All the Scandalous News That's Fit to Print

The Edwards story is a watershed moment; the point when mainstream media's relevancy developed irreparable cracks, when an army of bloggers overran the stodgy elitist guard.
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Politicians lie. The National Enquirer pays for information. The mainstream media is falling out of touch with America.

We hold these truths to be self evident.

And yet when all three of these variables collided in the perfect nexus of the John Edwards cheating affair, the resulting public shock and outcry was so great you would have thought Obama had chosen Britney as his running mate.

After the Enquirer's reports that Edwards had an extramarital affair were finally confirmed by his TV mea culpa, the gnashing of teeth from mainstream journalists was so loud you could barely hear the sobs of everyone who posts for the Daily Kos.

Journalists' reactions ranged from Elitist Defiant ("we were still right not to cover the story because it came from the National Enquirer") to self-flagellation ("we should pursue tips from anywhere") Overall, mainstream journalists engaged in more superficial self-examination than a young Alexander Portnoy (although with far less entertainment value).

Certainly, Edwards, like Portnoy, let his zipper become the center of his universe proving (again) that while truth is stranger than fiction our leading politicians have less depth than most fictional characters. But Edwards did more than torpedo his political career and image; he unwittingly unzipped a new era of how the press will cover scandal and where Americans obtain news.

The National Enquirer has been the brand name for scandal for decades, but ever since Al Gore invented the internet (sorry, I can never resist that one) it has been inevitable that the delivery of information would become faster than you can say, "I did not have sex with that woman."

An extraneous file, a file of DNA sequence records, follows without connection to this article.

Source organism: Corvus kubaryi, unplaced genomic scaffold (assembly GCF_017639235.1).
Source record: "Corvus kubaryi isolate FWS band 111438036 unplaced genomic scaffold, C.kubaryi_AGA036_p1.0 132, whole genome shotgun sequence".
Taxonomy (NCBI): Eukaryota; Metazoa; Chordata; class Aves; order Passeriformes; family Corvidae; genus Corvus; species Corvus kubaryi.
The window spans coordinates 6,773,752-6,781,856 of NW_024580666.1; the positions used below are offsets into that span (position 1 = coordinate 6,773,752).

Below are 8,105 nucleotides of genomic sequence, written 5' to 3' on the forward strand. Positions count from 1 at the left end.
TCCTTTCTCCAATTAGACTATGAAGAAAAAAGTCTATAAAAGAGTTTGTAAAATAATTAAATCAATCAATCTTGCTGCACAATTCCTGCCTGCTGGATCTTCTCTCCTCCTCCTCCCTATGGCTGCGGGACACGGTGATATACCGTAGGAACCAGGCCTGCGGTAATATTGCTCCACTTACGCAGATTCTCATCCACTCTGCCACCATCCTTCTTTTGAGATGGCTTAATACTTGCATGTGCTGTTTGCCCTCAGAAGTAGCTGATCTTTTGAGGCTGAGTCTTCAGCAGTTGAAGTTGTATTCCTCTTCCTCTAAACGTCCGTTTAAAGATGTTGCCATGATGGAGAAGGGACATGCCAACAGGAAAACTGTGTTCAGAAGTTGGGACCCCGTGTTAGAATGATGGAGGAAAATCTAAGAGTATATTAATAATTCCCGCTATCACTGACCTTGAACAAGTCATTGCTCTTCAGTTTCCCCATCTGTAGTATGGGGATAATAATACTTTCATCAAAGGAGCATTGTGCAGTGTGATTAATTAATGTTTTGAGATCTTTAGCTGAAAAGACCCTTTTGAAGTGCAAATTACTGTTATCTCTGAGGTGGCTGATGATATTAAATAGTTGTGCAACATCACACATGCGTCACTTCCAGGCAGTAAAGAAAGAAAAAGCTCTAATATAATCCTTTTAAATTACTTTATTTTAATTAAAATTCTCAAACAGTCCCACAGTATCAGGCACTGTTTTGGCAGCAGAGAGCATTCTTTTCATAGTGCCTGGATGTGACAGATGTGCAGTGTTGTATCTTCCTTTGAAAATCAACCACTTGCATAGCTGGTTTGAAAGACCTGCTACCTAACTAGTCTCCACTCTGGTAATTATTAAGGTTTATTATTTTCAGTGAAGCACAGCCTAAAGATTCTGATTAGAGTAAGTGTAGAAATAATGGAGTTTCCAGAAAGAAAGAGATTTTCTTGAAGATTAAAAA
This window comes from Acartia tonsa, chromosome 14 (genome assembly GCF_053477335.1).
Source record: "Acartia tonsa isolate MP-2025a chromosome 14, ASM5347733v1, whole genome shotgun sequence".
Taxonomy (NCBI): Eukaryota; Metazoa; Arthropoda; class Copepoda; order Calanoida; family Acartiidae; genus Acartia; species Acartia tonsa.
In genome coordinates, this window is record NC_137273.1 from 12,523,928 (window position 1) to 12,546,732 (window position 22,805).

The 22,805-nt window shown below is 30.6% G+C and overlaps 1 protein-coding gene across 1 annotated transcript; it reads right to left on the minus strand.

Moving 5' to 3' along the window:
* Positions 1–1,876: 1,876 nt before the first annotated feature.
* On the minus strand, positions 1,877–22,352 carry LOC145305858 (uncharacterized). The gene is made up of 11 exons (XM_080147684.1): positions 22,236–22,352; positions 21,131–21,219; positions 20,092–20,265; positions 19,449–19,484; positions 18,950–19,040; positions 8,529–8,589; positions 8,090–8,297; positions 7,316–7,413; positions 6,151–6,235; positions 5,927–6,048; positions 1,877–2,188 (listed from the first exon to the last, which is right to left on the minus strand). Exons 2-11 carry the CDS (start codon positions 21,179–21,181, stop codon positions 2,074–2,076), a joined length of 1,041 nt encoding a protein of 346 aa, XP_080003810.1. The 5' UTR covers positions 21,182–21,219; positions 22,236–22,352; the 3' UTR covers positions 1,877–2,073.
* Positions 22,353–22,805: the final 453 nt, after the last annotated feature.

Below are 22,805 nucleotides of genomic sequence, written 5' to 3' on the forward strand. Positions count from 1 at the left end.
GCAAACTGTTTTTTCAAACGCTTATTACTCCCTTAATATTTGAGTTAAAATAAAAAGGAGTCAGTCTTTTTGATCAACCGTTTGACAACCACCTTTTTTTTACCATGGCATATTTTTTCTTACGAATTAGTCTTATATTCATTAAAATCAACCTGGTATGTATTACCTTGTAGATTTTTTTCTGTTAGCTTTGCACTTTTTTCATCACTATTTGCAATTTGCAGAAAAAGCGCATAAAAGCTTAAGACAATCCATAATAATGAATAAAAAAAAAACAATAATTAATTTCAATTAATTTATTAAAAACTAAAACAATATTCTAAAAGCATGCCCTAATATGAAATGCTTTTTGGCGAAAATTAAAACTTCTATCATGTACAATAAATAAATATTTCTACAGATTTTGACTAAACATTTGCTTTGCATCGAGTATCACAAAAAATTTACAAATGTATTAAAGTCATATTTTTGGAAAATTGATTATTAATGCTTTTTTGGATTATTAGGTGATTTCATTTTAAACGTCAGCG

While daily newspapers have struggled to join the digital age and race to put content online, they are still approaching the revolution with antediluvian views that a story isn't news until they say its news. Nothing illustrates this more than the Edwards' scandal.

For months the blogosphere was filled with rumors about Edwards and Rielle Hunter. The low hum of innuendo and suspicion exploded into a roar when the Enquirer published its account of the affair in December, 2007, naming Hunter and printing photographs of her six months pregnant. The Enquirer's report was carried in print and supplemented online.

Slate's Mickey Kaus was relentless in his pursuit of answers, and The Huffington Post -- one of the first to raise questions about Edwards -- stayed with the story even after Edwards gave his now infamous "It's lies, tabloid trash" caught-on-video denial. Daily papers and the TV networks were silent.

So Edwards, the presidential candidate and quintessential family man, continued his campaign and indeed there were two Americas; one where the self-designated mainstream media ignored a scandal that already had been documented in the Enquirer's published account, and the other America where new media asked questions relentlessly about why Rielle Hunter's never-seen "webisodes" for the Edwards campaign and why she was being taken care of by his close friend and hidden in a gated community while six months pregnant.

It wasn't until seven months later when the Enquirer caught Edwards visiting Hunter at the Beverly Hilton Hotel and sneaking out at 2:40 a.m. that mainstream media started to awake. And even then, The Washington Post, New York Times, LA Times and other top newspapers devoted little or no resources to the story. Mickey Kaus begged me to release the photographs of Edwards at the hotel, assuring me the mainstream media would then rush to cover the story. I disagreed and the Enquirer held back most of the photos, waiting for Edwards to deny he was there before showing the images.